Cerulean warblers spend part of the year in the Appalachian Mountains of North America as well as the Andes Mountains of South America. Photo by DJ McNeil.
What do biologists look for in a healthy forest? A diversity in the ages and composition of trees and occasional breaks in canopy to allow sunlight to reach understory plants. Healthy forests, just like healthy human populations, are sustained by a diversity of ages. Each group has a role to play in maintaining the whole community over the long term.
But healthy, diverse forests are on the decline across the eastern United States. A lack of natural and human-induced disturbances because of fire suppression and certain timber harvest methods have led the forested landscape to become largely homogenous. Read more »
Lesser prairie-chickens benefit from lands where a rancher is using prescribed grazing, according to a new report. Photo courtesy of Nick Richter.
Habitat conservation practices make a difference for lesser prairie-chickens. That’s the finding of a recent scientific study – the first part of a multi-year study – described in a new report from the Lesser Prairie-Chicken Initiative (LPCI).
LPCI, led by USDA’s Natural Resources Conservation Service (NRCS), works with partner organizations and ranchers to improve habitat and address threats to the bird. Since 2010, more than 1 million acres of habitat have been restored on working lands. Read more »
The gopher tortoise is the keystone species of longleaf pine forests as its burrows provide shelter to 360 other species.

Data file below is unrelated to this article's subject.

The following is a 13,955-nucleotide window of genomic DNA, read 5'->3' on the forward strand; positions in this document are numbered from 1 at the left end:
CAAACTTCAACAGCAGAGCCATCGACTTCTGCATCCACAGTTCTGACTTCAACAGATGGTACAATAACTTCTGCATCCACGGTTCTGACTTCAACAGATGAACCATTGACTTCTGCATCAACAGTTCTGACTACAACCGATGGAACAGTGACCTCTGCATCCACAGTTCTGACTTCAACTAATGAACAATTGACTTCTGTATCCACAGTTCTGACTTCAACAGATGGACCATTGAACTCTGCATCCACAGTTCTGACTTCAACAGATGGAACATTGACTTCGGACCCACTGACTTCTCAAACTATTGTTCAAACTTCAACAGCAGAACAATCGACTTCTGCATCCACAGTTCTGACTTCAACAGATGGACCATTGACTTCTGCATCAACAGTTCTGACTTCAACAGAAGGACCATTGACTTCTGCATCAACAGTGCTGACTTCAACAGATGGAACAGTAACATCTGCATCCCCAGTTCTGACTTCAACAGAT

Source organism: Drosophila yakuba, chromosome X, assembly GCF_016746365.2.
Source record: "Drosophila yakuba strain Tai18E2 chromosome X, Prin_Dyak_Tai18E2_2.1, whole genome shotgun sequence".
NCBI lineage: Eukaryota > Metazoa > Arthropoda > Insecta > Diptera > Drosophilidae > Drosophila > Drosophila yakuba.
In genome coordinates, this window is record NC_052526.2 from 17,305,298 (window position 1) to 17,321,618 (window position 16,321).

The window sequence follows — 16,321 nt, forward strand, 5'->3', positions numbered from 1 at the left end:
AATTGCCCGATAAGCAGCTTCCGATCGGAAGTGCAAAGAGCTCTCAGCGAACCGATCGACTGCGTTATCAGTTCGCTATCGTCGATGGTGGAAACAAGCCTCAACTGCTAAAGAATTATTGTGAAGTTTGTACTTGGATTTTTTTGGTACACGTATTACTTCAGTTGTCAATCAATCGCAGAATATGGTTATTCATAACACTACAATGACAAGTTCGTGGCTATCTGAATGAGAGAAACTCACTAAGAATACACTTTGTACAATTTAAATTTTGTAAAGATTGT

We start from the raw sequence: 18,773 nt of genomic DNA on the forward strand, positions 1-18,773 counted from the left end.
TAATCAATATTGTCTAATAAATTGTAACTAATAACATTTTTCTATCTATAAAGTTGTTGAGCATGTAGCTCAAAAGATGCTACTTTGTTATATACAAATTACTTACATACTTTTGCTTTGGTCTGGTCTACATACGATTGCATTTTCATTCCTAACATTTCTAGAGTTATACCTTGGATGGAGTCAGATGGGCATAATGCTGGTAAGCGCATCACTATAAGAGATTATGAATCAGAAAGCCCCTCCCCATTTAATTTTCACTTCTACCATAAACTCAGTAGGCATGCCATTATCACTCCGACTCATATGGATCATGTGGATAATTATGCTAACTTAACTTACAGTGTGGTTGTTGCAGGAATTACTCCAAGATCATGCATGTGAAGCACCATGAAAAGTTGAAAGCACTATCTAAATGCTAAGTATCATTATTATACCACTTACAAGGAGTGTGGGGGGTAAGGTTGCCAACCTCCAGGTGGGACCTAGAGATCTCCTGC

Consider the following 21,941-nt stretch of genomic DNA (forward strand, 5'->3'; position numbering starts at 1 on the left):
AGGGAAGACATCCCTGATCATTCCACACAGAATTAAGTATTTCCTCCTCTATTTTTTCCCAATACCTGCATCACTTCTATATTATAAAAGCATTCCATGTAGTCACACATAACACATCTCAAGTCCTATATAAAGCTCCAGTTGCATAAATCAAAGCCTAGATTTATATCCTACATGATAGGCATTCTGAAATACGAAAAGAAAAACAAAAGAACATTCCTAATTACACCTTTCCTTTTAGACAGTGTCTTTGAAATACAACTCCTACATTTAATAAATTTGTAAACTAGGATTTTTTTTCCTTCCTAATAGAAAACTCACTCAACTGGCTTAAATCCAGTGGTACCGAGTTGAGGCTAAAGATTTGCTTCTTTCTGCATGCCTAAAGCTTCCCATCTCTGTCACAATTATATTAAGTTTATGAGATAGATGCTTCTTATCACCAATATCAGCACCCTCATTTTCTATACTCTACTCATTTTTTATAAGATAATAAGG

The gopher tortoise earned its name for good reason – because it likes to dig and spends much of its time underground. The gopher tortoise, the Southeast’s only land-dwelling tortoise, burrows in the sandy soils below longleaf pine forests where it can escape heat and danger.
Its burrows are popular. About 360 other species, from rattlesnakes to rabbits, toads, and northern bobwhite take advantage of the underground real estate provided by the tortoise, what biologists call a keystone species because other species depend on it. Read more »
Natalie and Donald Love use sustainable forestry practices to improve early successional habitat on their land in central Pennsylvania.
Natalie Love wakes up each morning to the sounds of songbirds. “What a good way to start your day,” said Love, who lives in the Appalachian Mountains in central Pennsylvania.
Natalie and her husband Donald are working to improve the healthy, structurally diverse forests that provide many benefits for wildlife. By doing so, they’ve also improved their access to their forests, fought off undesired invasive plants and improved the aesthetics of their forest land.
“Sustainable forestry is benefitting our personal lives as well as wildlife,” she said. “We want to build an inviting place for the golden-winged warbler.” Read more »
The golden-winged warbler has suffered a 66 percent population decline since the 1960s.
“Hear that?” Dr. Jeff Larkin bent his ears to a nearby cluster of trees amid a sea of briars.
“There’s one in there,” Larkin said excitedly. We were on the trail of a golden-winged warbler, a black-bibbed songbird, which winters in South and Central America and spends its springs and summers here in Appalachia where it breeds, nests and raises its young. Read more »
Learn more about prairie chicken conservation efforts by downloading this new report, Lesser Prairie-Chicken Initiative: Conservation across the Range. Click to download the report.
Cattle and lesser prairie-chickens both need healthy rangeland to thrive. Through voluntary conservation efforts, farmers and ranchers in the southern Great Plains can restore habitat for this iconic bird while strengthening working lands.
The Lesser Prairie-Chicken Initiative (LPCI), a partnership led by USDA’s Natural Resources Conservation Service (NRCS), works to enhance lesser prairie-chicken habitat one ranch at a time. A number of the initiative’s successes are highlighted in a new report called the Lesser Prairie-Chicken Initiative: Conservation across the Range. Read more »